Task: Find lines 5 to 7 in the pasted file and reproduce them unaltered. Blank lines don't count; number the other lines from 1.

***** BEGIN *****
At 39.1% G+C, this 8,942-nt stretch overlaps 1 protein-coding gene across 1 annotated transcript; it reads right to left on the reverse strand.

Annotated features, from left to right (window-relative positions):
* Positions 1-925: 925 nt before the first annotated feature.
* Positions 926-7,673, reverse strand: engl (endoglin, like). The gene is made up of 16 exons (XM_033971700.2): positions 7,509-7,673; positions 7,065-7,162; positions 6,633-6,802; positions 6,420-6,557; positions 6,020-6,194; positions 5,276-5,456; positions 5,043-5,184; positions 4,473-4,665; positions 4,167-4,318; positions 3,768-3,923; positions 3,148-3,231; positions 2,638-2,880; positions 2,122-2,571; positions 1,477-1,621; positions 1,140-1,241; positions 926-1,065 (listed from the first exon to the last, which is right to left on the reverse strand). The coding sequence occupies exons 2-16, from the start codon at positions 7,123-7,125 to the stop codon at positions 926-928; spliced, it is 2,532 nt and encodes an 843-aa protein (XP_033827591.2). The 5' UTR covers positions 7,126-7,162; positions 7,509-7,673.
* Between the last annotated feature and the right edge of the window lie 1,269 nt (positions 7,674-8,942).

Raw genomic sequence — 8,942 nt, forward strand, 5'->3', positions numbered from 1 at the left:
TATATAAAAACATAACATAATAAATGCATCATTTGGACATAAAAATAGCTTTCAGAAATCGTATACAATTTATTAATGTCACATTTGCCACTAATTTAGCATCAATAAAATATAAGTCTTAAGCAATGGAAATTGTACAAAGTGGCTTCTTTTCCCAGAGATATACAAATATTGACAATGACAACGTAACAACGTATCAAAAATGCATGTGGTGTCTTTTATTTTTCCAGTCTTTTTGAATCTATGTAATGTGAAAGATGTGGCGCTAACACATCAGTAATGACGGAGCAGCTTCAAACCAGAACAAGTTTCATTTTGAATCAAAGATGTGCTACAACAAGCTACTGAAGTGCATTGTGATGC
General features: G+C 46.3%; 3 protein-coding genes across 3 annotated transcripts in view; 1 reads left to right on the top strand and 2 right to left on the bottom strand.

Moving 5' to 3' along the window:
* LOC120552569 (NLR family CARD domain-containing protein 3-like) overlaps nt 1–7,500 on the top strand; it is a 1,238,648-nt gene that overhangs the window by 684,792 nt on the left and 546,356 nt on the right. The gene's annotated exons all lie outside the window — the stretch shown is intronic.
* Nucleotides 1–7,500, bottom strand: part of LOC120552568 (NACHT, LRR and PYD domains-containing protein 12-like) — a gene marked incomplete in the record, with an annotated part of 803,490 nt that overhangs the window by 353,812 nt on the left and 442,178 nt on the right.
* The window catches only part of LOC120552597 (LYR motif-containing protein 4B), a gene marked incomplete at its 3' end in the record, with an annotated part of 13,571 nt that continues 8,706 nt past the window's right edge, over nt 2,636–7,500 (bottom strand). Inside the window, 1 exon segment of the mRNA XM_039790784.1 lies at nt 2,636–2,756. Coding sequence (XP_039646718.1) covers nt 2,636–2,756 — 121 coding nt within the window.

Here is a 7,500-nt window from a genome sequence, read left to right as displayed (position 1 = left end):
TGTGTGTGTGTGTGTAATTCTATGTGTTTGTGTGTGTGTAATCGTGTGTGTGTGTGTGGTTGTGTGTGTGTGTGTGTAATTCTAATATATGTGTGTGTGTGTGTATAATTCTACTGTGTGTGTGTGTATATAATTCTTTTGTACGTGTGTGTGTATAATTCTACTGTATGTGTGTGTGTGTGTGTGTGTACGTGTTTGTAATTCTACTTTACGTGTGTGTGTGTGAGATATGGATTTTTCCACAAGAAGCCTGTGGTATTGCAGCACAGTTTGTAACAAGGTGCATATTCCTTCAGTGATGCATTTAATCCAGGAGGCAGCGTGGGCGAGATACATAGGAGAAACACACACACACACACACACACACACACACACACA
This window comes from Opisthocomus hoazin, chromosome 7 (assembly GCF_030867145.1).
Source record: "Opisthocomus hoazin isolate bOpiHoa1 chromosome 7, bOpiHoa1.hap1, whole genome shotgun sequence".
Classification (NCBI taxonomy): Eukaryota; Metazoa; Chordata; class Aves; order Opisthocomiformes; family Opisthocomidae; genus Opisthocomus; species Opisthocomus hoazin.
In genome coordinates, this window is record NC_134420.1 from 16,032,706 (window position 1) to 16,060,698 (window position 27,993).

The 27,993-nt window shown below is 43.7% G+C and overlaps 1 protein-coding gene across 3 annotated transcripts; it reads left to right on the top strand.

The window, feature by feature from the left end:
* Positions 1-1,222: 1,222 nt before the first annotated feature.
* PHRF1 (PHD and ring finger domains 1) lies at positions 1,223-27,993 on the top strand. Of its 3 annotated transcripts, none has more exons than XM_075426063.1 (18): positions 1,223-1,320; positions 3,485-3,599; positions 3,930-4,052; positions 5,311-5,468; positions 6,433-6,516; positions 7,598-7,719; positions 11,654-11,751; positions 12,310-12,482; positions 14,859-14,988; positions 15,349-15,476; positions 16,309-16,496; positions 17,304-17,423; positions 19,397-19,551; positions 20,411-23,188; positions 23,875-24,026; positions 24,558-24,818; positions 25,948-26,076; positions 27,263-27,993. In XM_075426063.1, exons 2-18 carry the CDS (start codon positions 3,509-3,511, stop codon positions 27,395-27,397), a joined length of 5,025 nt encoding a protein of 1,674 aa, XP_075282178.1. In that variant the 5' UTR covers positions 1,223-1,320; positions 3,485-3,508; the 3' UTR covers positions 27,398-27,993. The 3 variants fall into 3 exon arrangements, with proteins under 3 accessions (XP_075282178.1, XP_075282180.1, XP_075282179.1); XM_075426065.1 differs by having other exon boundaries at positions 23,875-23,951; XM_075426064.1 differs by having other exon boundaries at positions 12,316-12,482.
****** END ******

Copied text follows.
* Between the last annotated feature and the right edge of the window lie 1,269 nt (positions 7,674-8,942).

Raw genomic sequence — 8,942 nt, forward strand, 5'->3', positions numbered from 1 at the left:
TATATAAAAACATAACATAATAAATGCATCATTTGGACATAAAAATAGCTTTCAGAAATCGTATACAATTTATTAATGTCACATTTGCCACTAATTTAGCATCAATAAAATATAAGTCTTAAGCAATGGAAATTGTACAAAGTGGCTTCTTTTCCCAGAGATATACAAATATTGACAATGACAACGTAACAACGTATCAAAAATGCATGTGGTGTCTTTTATTTTTCCAGTCTTTTTGAATCTATGTAATGTGAAAGATGTGGCGCTAACACATCAGTAATGACGGAGCAGCTTCAAACCAGAACAAGTTTCATTTTGAATCAAAGATGTGCTACAACAAGCTACTGAAGTGCATTGTGATGC